Dr Robbin Laird, Conference: The Requirements of a Sovereign Defence Space Capability 1 December 2021: A Williams Foundation Special Report, 8 January 2022
In this report, the key themes and presentations at the December 2021,
Williams Foundation seminar on The Requirements of a Sovereign Defence Space Capability are highlighted. A number of interviews with participants are included.
Download the report here
Recently, the Williams Foundation held its latest bi-annual seminar, this one focused on the way ahead for the Australian space enterprise. Since 2014, the Williams Foundation has held bi-annual seminars on the transformation of the ADF as it embraced fifth generation warfare and working joint force integration.
Since 2018, the focus has been increasingly with regard to how to extend the reach of the ADF given the changing nature of the challenges facing Australia in the Indo-Pacific region. The discussions really began with a 2018 seminar which focused on the importance of long-range strike and was followed by seminars which focused on ways to enhance Australian resilience and sovereign capabilities.
The first seminar of 2021 focused on next generation autonomous systems, and the 1 December 2021, seminar on where autonomous systems, namely satellites, have been a regular feature for both military and commercial purposes for many decades.
The Williams Foundation program announcing the seminar highlighted the purpose and focus of the seminar: The Requirements of a Sovereign Defence Space Capability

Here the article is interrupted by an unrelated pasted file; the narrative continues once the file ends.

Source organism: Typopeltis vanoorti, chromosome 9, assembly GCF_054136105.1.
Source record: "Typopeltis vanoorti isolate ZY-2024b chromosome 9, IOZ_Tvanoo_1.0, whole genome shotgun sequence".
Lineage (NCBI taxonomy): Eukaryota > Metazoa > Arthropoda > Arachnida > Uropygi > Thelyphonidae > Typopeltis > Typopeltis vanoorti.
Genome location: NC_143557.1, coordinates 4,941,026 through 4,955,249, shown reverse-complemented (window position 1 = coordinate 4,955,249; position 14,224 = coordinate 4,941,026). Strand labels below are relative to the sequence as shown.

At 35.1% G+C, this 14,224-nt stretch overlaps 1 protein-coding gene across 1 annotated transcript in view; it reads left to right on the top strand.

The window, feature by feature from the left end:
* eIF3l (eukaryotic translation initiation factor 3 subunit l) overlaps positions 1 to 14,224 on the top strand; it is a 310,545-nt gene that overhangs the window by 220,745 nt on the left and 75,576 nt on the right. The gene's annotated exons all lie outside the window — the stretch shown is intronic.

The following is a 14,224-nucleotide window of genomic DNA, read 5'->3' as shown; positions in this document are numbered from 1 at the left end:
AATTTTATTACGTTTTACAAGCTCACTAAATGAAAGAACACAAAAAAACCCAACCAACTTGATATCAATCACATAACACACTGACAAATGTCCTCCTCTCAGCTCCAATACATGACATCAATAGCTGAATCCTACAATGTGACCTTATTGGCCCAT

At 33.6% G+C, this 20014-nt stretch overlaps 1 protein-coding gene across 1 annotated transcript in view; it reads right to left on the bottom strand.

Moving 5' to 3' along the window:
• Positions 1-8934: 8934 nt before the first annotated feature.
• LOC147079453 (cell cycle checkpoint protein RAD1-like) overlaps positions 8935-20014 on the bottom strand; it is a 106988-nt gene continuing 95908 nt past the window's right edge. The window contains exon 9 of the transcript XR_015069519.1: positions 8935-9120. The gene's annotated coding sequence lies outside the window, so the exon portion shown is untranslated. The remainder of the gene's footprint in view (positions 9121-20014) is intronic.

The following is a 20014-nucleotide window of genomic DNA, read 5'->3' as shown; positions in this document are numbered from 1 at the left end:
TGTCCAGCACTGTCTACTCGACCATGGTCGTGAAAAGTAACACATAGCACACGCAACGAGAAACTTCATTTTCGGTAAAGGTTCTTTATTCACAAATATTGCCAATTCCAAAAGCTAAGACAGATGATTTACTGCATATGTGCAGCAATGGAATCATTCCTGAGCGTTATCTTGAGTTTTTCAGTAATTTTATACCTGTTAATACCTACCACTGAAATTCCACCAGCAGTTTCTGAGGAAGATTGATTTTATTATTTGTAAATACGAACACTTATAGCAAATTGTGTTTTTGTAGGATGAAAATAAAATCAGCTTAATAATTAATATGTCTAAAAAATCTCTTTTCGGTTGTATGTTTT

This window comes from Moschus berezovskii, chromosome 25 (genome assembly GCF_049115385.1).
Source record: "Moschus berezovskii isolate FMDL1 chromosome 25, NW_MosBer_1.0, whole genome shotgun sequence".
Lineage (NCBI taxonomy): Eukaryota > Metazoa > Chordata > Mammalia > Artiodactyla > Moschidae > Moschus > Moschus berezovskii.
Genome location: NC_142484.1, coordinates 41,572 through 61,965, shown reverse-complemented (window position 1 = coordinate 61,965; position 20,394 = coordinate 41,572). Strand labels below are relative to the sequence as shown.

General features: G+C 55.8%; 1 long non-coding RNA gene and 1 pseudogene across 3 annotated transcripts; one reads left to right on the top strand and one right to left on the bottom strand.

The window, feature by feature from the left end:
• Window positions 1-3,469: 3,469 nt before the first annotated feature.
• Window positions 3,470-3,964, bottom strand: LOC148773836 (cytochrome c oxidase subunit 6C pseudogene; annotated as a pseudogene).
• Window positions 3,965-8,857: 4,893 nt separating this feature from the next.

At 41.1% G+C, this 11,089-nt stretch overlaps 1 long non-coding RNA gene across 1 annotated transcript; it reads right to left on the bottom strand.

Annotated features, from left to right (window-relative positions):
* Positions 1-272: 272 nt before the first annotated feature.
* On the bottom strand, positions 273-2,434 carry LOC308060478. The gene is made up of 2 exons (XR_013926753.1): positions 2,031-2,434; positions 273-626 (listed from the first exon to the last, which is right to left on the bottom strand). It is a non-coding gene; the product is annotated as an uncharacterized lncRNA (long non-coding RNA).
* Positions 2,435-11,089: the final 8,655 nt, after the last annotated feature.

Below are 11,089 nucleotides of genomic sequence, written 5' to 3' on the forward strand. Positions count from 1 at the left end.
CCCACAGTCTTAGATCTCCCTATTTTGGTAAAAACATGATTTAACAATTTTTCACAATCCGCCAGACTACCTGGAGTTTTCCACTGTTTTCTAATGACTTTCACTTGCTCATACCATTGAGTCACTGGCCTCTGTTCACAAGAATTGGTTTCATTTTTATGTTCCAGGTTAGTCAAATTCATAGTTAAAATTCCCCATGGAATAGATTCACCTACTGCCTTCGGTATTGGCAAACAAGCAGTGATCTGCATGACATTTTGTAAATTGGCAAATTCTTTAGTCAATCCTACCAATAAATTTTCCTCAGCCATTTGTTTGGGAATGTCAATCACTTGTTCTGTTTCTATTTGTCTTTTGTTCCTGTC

When the United States Air Force conceived and established the Space-based Global Positioning System in 1973 to enable more accurate military navigation, few would have imagined the impact it would have on modern society, the Western national security apparatus, and the Australian way of life. Fast forward to 2021, global economic security is now dependent on Space-based capabilities, and Defence must play an increasingly prominent role given the quantum of global trade which passes through the region, a third of which transits through the South China Sea.
There are now over 2,600 satellites in orbit and the Australian Defence Force has become increasingly dependent on a sophisticated blend of Space-related technologies which must now develop and accelerate to meet the demands of integrated multi-domain operations to counter new threats and new risks. These demands include resilient long-range communications, and greater levels of situational awareness with the ability to sense, track and identify targets in and from Space in all orbits.
On the supply side, current Space capacity is insufficient to meet these demands, and the need for a sovereign capability must be driven by a better understanding of the full spectrum of Space-related requirements across policy, process, infrastructure, and technology. The imperative to develop Space capability must consider the people and organisational aspects which leverage Australia’s relatively small but highly skilled population. It will require a national effort to leverage people, technology and Australia’s vast geographical area of interest and
highly favourable environmental conditions to conduct activities in and from Space.
Space is becoming increasingly congested and contested and likely to become a warfighting domain in future high intensity conflicts in the Indo-Pacific region, as well as an essential campaign enabler for Shape Deter and Respond missions and tasks. This will drive the need for increased survivability of Space-based systems and the ability to counter and deny competitors across the spectrum of conflict.
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